By Omoniyi Salaudeen
The opposition Peoples Democratic Party (PDP) has inadvertently fallen into a relapsing mode. Its dwindling fortune is painfully taking a new turn for the worse. The distress signs are too obvious to deny. And unless there is a genuine introspection on the past activities that brought about the current schisms within the fold, this giant behemoth might just be heading for its terminal end.
Some political pessimists had, in fact, predicted this dismal spectacle soon after its crushing defeat in the 2015 general elections, hinging their bleak prognosis on two major premises. One is that a political party that cannot sustain and maintain its success in power will be very unlikely to survive as an opposition.
Secondly, as a child and victim of circumstance, PDP was not conceived as a conventional political party, but a coalition of big people and power brokers whose influence and authority have now become so conflicting and intense that it could no longer guarantee its stability.
It is against this background that some pundits see the gale of defections that now plagued the party as a symptom rather than the real problem. In a normal clime, democracy thrives on competing ideological persuasions. But in Nigeria, political evolution since 1999 has been essentially characterized by a challenge of striking a delicate balance between the common good of the people and the desire by the state actors for self-actualization. That is the unsavoury scenario the ruling All Progressives Congress (APC) has always capitalized on at the approach of any general election by poaching the key elements of the opposition party.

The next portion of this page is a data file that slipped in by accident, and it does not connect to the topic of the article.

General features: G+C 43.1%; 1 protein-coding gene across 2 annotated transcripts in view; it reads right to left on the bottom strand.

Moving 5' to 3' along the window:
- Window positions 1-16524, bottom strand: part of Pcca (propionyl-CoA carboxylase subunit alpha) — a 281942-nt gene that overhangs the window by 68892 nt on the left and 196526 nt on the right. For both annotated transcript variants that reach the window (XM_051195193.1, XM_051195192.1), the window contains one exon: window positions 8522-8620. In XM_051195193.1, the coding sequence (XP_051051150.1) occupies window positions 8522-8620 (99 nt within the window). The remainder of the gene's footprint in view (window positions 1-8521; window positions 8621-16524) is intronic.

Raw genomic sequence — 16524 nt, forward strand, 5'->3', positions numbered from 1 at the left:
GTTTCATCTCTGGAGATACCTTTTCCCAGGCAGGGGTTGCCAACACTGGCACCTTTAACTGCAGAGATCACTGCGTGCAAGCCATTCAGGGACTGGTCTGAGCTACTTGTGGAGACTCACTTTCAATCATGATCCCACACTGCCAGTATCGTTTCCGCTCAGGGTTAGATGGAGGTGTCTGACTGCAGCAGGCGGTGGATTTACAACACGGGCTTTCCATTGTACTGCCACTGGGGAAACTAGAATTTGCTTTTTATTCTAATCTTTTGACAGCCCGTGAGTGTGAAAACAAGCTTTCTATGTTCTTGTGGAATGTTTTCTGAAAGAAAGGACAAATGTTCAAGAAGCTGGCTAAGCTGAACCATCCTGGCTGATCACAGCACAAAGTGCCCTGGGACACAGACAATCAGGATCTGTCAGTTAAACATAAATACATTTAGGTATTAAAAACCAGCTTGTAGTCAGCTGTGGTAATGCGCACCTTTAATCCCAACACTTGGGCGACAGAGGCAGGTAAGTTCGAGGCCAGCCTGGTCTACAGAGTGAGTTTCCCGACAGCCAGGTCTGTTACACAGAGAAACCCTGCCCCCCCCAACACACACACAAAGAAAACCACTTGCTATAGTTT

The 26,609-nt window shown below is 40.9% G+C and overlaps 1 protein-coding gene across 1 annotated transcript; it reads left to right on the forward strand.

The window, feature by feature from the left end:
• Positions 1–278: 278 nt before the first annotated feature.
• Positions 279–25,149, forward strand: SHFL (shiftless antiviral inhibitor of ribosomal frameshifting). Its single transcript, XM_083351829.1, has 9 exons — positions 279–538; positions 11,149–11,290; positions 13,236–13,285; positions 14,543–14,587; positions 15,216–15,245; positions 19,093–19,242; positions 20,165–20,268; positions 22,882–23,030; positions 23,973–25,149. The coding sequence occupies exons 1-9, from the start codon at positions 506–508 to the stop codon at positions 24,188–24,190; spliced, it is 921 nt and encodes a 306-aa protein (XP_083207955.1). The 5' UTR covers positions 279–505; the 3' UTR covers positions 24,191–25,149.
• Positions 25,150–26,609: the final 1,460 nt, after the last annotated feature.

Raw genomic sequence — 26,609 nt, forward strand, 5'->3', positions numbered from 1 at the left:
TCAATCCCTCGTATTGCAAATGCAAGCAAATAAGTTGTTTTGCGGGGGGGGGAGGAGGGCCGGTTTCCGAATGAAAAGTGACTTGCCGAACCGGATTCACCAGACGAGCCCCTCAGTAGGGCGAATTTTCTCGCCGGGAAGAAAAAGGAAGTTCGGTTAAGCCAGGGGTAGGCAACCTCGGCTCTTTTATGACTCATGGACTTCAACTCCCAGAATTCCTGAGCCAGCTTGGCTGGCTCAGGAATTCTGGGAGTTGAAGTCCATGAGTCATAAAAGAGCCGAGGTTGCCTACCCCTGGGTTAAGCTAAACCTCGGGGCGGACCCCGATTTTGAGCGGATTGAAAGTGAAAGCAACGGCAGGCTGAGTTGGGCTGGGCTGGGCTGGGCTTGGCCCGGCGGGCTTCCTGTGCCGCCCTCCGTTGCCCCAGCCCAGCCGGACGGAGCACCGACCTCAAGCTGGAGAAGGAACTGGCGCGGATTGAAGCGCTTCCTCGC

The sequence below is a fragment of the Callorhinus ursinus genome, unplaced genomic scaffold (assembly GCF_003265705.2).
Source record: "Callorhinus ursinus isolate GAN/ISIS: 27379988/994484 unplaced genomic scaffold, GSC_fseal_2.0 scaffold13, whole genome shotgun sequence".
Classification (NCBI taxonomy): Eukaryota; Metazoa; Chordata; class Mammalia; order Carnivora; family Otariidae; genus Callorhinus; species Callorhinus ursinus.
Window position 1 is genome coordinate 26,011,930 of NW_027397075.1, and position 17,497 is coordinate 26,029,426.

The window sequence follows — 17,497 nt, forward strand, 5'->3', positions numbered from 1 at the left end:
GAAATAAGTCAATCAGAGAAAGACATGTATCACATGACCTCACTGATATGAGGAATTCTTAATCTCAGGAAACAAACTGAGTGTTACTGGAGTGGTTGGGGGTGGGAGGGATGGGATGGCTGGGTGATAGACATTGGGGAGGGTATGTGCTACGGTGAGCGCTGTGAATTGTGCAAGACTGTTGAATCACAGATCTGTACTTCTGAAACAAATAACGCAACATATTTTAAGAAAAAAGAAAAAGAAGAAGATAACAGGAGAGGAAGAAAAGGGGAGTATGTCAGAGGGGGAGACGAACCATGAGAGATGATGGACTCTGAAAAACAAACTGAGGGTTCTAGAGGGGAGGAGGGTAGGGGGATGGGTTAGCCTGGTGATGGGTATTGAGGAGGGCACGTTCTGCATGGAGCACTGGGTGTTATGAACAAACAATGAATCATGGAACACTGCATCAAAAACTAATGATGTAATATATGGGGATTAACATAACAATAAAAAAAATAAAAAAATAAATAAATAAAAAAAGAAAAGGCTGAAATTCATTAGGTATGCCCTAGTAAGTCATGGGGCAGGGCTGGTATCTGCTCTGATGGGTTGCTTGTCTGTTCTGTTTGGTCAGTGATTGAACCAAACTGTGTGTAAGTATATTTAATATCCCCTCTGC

Originally formed as a mere vehicle to capture power, APC is cut out to do just that. And for as long as it remains in power, it will continue to play on the internal dissension within the opposition to get more converts, building mutually contradictory elements that will make the polity unstable in the long run.
Predictably, with the reckless manner with which the opposition members are now cross-carpeting; Nigeria may be ultimately tending towards a one-party system. Already, the opportunity available to the electorate to choose the best candidate in a multi-party democracy is being impaired by the dwindling fortune of the PDP as a virile opposition. The distressing decimation of the party started about six months ago when Governor Dave Umahi of Ebonyi State announced his decision to pitch tent with the APC, claiming to protect the interest of the Southeast in the 2023 presidential race as his reason for the defection. The governors of Cross River and Zamfara states, Prof Ben Ayade, and Bello Matawalle, respectively followed suit in one quick succession.
Not surprising, despite the perceived failure of President Muhammadu Buhari-led administration, especially in the areas of security and economy, the APC leadership has been basking in the euphoria of the wind of defection, saying the party “is becoming more popular because of its impressive performance record and commitment to good governance.”
President Buhari, in a message delivered on his behalf by the Secretary to the Government of the Federation, Boss Mustapha, at the defection ceremony organized for Matawalle in Gusau, said: “I’m proud of your timely and wise decision to join the governing party and our doors are wide open to other politicians who believe in our vision to rebuild Nigeria.
“Your voluntary decision to join our party confirms the fact that our agenda for good governance is the only reason Nigerians are getting attracted to the APC because the other alternative didn’t work.”
But in a quick response, the PDP said that it remained unmoved by the recent wave of defection by some governors to the APC, insisting that it would reclaim the country’s number one seat in 2023.
At a press conference in Abuja on Tuesday, the national chairman of the party, Uche Secondus, said: “We stand here to state clearly that we will form the next government come 2023 because of the masses, not the governors who are leaving the PDP.
“I have never seen a country where you have an economic crisis, and insecurity, then the ruling party goes poaching governors. It is a shame that all the governors left for fear; they were intimidated by the instrument of the government of the APC.